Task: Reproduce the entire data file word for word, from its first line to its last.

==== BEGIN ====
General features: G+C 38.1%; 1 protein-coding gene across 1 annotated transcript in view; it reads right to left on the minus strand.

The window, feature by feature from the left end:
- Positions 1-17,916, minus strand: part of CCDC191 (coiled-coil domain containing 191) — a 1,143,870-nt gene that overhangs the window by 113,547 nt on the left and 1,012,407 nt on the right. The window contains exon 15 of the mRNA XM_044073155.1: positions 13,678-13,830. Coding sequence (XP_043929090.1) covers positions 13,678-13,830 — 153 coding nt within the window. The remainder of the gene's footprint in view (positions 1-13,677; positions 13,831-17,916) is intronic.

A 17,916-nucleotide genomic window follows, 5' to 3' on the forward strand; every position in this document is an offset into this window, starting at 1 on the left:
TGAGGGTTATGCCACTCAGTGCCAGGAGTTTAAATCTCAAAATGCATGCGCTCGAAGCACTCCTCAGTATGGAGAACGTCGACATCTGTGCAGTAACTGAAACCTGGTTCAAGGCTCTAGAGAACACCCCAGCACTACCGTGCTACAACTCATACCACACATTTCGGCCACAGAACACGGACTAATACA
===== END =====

General features: G+C 38.1%; 1 protein-coding gene across 1 annotated transcript in view; it reads right to left on the minus strand.

The window, feature by feature from the left end:
- Positions 1-17,916, minus strand: part of CCDC191 (coiled-coil domain containing 191) — a 1,143,870-nt gene that overhangs the window by 113,547 nt on the left and 1,012,407 nt on the right. The window contains exon 15 of the mRNA XM_044073155.1: positions 13,678-13,830. Coding sequence (XP_043929090.1) covers positions 13,678-13,830 — 153 coding nt within the window. The remainder of the gene's footprint in view (positions 1-13,677; positions 13,831-17,916) is intronic.

A 17,916-nucleotide genomic window follows, 5' to 3' on the forward strand; every position in this document is an offset into this window, starting at 1 on the left:
TGAGGGTTATGCCACTCAGTGCCAGGAGTTTAAATCTCAAAATGCATGCGCTCGAAGCACTCCTCAGTATGGAGAACGTCGACATCTGTGCAGTAACTGAAACCTGGTTCAAGGCTCTAGAGAACACCCCAGCACTACCGTGCTACAACTCATACCACACATTTCGGCCACAGAACACGGACTAATACA